I am worn from the worry about her and Anna Maria and Antonio and now Schumann’s bumble foot is back, which means I didn’t get it taken care of well enough the last time, and we have so many broody hens. So many. So many. Sigh.

I gave Ruby a duck egg for dinner, and I left cut-up grapes in her crate. I also made her walk around and get some movement. Hopefully, things will be better tomorrow. Cross your fingers those babies come early!

It’s alive!

Day 16 of 21

A couple of weeks ago, my son and I embarked on lessons in baking, and I am loving it. He seems to love it too. He has been asking about cooking more things (he can cook some basic things), and I told him I wish someone had taught me bread when I was younger and that I would teach him bread next. He loved this idea, and we have been having fun ever since.

We have made some batches of french bread, some sandwich rolls, and we started a sough dough starter–only we had troubles with. I had been gifted a sough dough culture from San Francisco and tried to get a starter going with it. I loved this gift so much because the first time I ever had chowder in a sourdough bowl was in San Francisco for an academic conference. We were out for lunch, and I had originally bought a hot dog from a street vendor, but a seagull stole it right out of my hand. I was both grumpy and in awe of the creature. It just ate the hot dog whole! I didn’t go back for another hot dog and bought soup in a sourdough bowl from a different street vendor, and it was the best ever to me.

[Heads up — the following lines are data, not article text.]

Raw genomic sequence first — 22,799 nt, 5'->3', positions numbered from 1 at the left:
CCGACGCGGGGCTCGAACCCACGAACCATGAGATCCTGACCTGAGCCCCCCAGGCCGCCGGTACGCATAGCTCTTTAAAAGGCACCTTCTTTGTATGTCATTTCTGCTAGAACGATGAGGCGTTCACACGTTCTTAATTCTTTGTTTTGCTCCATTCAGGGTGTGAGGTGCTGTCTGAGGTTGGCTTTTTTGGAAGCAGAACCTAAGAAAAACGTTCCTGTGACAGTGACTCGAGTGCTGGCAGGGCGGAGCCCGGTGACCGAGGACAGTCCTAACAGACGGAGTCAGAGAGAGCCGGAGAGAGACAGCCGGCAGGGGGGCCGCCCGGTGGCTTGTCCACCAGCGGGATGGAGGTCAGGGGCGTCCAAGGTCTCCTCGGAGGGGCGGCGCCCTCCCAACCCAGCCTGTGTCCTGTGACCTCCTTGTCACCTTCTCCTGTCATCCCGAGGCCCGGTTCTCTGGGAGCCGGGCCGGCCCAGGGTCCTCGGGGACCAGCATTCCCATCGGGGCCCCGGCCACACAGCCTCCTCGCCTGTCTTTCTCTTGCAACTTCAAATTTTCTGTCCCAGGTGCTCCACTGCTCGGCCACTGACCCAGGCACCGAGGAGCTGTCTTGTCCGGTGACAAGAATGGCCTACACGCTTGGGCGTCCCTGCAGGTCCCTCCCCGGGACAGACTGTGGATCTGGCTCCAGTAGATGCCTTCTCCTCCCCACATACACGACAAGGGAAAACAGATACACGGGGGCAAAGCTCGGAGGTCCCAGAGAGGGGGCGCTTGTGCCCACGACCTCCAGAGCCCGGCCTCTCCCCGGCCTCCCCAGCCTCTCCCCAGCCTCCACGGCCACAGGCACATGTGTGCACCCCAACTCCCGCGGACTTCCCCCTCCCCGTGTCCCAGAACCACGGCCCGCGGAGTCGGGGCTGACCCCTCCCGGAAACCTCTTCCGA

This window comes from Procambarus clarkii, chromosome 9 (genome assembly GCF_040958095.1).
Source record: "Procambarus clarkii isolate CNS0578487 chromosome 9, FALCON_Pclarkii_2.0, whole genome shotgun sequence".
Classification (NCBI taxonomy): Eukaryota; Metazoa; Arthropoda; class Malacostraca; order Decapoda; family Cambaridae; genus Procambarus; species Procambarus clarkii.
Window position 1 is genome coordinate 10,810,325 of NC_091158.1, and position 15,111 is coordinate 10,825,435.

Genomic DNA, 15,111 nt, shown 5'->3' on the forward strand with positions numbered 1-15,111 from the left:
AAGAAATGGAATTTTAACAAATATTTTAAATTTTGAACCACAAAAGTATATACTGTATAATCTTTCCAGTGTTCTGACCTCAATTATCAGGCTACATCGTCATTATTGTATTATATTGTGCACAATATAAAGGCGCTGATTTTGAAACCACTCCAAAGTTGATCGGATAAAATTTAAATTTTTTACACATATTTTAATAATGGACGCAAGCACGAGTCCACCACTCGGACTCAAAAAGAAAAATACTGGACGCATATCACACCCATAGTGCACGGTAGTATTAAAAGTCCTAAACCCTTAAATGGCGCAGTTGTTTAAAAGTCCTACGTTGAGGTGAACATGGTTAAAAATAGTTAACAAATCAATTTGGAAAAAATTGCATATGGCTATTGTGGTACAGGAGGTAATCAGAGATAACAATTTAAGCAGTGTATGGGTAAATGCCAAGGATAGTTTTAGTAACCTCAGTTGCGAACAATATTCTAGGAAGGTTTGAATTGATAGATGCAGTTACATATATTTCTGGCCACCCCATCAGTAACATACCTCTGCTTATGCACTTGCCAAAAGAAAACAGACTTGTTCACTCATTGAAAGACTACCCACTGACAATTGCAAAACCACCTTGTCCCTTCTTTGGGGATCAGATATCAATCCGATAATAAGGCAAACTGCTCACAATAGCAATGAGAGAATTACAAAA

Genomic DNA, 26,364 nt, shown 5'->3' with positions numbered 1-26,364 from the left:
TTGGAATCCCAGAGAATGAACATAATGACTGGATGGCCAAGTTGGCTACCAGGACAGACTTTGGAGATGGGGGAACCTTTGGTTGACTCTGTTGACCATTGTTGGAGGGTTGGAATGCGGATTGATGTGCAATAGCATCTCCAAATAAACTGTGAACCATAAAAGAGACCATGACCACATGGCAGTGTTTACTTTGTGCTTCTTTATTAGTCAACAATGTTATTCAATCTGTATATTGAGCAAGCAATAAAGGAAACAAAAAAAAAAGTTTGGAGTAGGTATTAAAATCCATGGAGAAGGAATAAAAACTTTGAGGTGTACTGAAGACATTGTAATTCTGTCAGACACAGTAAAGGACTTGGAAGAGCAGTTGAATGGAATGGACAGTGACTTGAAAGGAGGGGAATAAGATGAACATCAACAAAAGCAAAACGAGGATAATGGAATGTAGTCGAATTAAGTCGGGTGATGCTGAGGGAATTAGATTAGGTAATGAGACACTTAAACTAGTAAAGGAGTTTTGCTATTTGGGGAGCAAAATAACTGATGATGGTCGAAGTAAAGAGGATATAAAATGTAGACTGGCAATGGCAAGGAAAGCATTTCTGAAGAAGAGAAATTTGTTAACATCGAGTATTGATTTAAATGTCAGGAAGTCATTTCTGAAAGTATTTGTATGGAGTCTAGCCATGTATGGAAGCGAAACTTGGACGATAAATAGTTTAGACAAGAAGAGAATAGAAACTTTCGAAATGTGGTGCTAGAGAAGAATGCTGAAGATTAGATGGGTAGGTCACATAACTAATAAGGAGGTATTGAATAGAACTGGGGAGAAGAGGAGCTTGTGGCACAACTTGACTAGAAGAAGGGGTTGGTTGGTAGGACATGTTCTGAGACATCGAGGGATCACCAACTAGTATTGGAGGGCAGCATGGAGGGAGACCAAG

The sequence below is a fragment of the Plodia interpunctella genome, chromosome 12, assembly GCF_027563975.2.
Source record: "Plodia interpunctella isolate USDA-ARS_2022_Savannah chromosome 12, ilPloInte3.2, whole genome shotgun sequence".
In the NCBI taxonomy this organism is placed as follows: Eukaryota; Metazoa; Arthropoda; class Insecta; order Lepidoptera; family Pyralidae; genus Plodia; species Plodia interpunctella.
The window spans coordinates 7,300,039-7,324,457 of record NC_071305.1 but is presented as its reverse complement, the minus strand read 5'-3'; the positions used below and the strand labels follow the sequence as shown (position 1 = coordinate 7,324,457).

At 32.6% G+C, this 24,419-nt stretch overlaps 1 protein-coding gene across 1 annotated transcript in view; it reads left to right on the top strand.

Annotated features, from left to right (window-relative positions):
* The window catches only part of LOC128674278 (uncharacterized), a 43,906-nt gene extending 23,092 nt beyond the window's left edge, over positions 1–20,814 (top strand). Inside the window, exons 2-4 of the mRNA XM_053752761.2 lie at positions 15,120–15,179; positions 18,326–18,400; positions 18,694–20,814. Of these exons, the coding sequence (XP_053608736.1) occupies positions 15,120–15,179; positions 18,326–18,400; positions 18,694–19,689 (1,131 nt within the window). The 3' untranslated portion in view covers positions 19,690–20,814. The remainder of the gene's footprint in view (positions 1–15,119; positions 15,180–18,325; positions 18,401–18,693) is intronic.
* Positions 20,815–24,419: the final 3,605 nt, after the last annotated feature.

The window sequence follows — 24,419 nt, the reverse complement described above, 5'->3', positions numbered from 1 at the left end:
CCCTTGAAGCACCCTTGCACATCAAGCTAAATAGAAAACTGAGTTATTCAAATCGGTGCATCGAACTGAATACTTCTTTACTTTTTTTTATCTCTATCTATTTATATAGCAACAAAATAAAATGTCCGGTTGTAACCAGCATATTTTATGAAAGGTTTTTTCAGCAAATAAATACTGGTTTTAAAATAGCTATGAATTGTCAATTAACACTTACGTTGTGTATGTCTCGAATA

You can see why I really needed that sourdough culture to work. First, it was a gift from a dear friend, and second, it was like the universe was giving me my first sourdough experience again. I followed the directions on the packet exactly, but it was too dry. I posted to Facebook for help and got some suggestions. Mostly, people offered recipes to start again, but others pointed out that it was too dry but that the cultures can be pretty resilient and to keep trying with it.

So I did, but I was reminded of reading Michael Pollan years ago when he wrote about his trouble overthinking his sourdough starter. Of course, I would be the same way. I overthink everything.

But it lived! I can’t even begin to tell you how happy I was! I hollered from the basement: “It’s alive!” in my best Dr. Frankenstein voice

This morning, we made our first breakfast rolls from the sourdough starter, and I am over the moon that my son and I are learning how to do this together.

My Little Friend

Day 15 of 21

This chipmunk has decided to make itself fully at home. The last few days, I have noticed it camped out at our bird feeder–for hours! I see the birds try to come and get some food, but this little chipmunk has claimed the feeder. I eventually have to go out there and wiggle the feeder to get the chipmunk to leave. I have to wiggle it hard. This chipmunk means to stay.

Yesterday, I saw a Blue Jay trying to harass the little chipmunk into leaving, but the little chipmunk was like, “nope.” The Blue Jay even grabbed the little chipmunk’s tail, but the chipmunk was steadfast.

After witnessing that, I decided to let the chipmunk stay awhile, but like two hours later, it was still there! It was not afraid of me in the slightest, which made me wonder if something was wrong with it, but when I finally wiggled the feeder enough, it took off. I saw it again today, doing pretty much the same thing, so I guess it’s okay.

Also, Ruby is doing better about taking her mom breaks. She gets out of her crate every morning now. She drinks and drinks and eats a little. Thankfully, she is nearly done. I have seen chicks hatch as early as Day 18 and 19, so we are very close.